A talented chicken, groundhog and five rats join the ten Acro-Cats in a skilled and funny  75-minute show. Each animal performs her/his special show solo. Ring-mistress Samantha Martin introduces and describes each performer as s/he does its Special Thing.

All Bob Kinney Photos

Following a bowling match between the Chicken and Tuna, the Lead Cat, the Rock-Cats conclude the show – playing a jam-like mixture of Cowbell, Guitar, Drums and Keyboards – with the Chicken pecking on Tambourine and Cymbal.

Cats respond to a single clicker command and are rewarded with treats. After the actors perform they hear a soft whistle and actively jump back in their onstage carrier where another treat awaits.

All Bob Kinney Photos

Find out lots more at circuscats.com – an informative and nicely-designed website with lots of photos and video and tour dates.

Yes … You Can Train A Cat.

All Bob Kinney Photos

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Christopher Columbus & the Death of the 500 Nations

October 7, 2012 1 comment

Christopher Columbus did not discover America – Upwards of one million indigenous folks were already living in the wonderful cultures they helped create throughout North and South America when Columbus was welcomed by some of them who were later enslaved and robbed of all they had when he returned the second time.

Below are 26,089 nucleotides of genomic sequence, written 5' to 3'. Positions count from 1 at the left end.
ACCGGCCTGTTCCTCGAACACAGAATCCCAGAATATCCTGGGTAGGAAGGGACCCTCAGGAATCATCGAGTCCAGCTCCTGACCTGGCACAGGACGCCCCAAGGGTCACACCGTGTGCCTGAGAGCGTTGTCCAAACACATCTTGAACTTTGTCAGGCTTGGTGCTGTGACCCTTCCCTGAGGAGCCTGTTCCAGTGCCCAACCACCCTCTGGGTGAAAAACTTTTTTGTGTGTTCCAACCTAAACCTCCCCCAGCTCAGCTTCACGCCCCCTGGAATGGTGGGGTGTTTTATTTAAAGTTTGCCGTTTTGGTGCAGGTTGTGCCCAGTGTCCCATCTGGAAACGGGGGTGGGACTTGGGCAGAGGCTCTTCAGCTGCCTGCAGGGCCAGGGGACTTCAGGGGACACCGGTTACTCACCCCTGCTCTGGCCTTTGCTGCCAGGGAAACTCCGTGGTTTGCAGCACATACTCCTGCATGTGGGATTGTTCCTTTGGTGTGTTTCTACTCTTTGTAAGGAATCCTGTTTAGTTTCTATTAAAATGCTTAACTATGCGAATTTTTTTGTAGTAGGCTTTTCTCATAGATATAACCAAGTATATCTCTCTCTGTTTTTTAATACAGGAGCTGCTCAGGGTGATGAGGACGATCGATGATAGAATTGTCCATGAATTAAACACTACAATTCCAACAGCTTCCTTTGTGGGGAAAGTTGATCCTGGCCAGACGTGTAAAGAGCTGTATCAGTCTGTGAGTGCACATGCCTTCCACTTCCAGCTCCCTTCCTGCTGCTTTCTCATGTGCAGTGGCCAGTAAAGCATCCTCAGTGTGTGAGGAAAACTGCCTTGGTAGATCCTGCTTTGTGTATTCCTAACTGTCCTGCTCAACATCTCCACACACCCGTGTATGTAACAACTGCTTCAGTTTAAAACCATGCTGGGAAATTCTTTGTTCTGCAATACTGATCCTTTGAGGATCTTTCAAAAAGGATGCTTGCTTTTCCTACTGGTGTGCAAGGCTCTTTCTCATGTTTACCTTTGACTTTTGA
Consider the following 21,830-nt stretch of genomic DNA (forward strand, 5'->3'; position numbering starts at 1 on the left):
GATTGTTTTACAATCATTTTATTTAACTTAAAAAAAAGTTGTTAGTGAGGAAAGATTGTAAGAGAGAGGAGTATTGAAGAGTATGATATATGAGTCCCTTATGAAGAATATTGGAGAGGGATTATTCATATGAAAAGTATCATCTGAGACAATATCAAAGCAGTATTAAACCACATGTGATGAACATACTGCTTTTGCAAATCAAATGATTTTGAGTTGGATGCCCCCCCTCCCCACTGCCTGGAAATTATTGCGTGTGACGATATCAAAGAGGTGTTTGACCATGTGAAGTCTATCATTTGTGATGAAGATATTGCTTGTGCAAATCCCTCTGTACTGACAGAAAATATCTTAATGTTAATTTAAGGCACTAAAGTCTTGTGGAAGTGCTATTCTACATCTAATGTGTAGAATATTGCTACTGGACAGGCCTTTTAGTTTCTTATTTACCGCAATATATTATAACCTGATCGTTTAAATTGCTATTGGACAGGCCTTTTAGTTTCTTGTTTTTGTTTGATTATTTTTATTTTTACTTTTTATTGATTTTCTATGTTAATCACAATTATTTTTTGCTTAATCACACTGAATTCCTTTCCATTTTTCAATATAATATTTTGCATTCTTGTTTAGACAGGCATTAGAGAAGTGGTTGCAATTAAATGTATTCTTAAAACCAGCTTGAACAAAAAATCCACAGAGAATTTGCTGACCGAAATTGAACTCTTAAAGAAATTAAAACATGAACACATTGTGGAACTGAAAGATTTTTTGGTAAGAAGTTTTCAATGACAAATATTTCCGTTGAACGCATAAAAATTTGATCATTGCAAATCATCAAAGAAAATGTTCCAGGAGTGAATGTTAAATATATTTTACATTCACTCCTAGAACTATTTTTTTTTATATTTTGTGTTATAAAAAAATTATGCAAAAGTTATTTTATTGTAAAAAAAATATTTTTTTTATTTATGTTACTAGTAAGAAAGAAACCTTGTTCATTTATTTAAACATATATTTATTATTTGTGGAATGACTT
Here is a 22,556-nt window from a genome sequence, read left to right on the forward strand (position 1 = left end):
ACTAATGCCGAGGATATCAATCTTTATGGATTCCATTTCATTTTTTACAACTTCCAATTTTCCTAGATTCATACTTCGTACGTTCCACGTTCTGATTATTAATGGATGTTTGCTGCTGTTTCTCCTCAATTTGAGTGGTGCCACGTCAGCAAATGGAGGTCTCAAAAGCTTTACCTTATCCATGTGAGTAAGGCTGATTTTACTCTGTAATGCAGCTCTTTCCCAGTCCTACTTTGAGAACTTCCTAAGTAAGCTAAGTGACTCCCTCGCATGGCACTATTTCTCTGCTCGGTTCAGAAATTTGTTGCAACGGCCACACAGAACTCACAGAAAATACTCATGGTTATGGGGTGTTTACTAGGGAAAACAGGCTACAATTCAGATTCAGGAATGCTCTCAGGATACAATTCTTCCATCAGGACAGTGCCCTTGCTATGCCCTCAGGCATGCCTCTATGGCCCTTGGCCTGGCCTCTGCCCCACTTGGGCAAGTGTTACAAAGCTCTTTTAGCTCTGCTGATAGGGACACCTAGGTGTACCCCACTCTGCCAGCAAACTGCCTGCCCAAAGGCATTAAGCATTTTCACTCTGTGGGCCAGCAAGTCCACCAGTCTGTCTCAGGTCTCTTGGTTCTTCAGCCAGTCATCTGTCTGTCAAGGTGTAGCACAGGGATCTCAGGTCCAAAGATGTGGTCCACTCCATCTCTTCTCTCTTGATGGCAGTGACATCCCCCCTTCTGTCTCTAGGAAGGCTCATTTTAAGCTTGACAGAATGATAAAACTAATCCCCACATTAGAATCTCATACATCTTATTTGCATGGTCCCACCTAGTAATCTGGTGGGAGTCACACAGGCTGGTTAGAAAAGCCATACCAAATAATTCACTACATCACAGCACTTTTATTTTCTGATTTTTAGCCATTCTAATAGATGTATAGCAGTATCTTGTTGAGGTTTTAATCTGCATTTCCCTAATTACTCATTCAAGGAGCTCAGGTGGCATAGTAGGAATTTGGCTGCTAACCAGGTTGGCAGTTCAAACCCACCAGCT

Painting by NAME. Courtesy of the Blanton Museum at the University of Texas in Austin.

I always thought Columbus Day did not make sense. Didn’t he land on a Caribbean island and never made it to even Key West or New Orleans? I did not feel this way because of a lack of patriotism but more so out of ethics and the immorality of hidden history I discovered over the years. Experiencing Arthur Penn’s 1970 film “Little Big Man” (based on Thomas Berger’s novel) and witnessing our government’s invasion of Pine Ridge Reservation during the last of the Nixon Years truly informed me. I recently discovered a well-crafted Kevin Costner 2004 documentary “500 Nations” that depicts in four dvd’s the sad histories of the indigenous people of the Americas from Columbus to the present day.

Exhibit program notes poster in the Blanton Museum at the University of Texas in Austin.

The Episcopal Church’s Office of Indigenous Ministries created a truthful video that simply shows the effects religion has had for centuries on indigenous folks. The Episcopal Church Archives contributed telling photographs for this film. Please watch this 14-minute video that Tells the Truth now and share it with your friends every day – Thanks.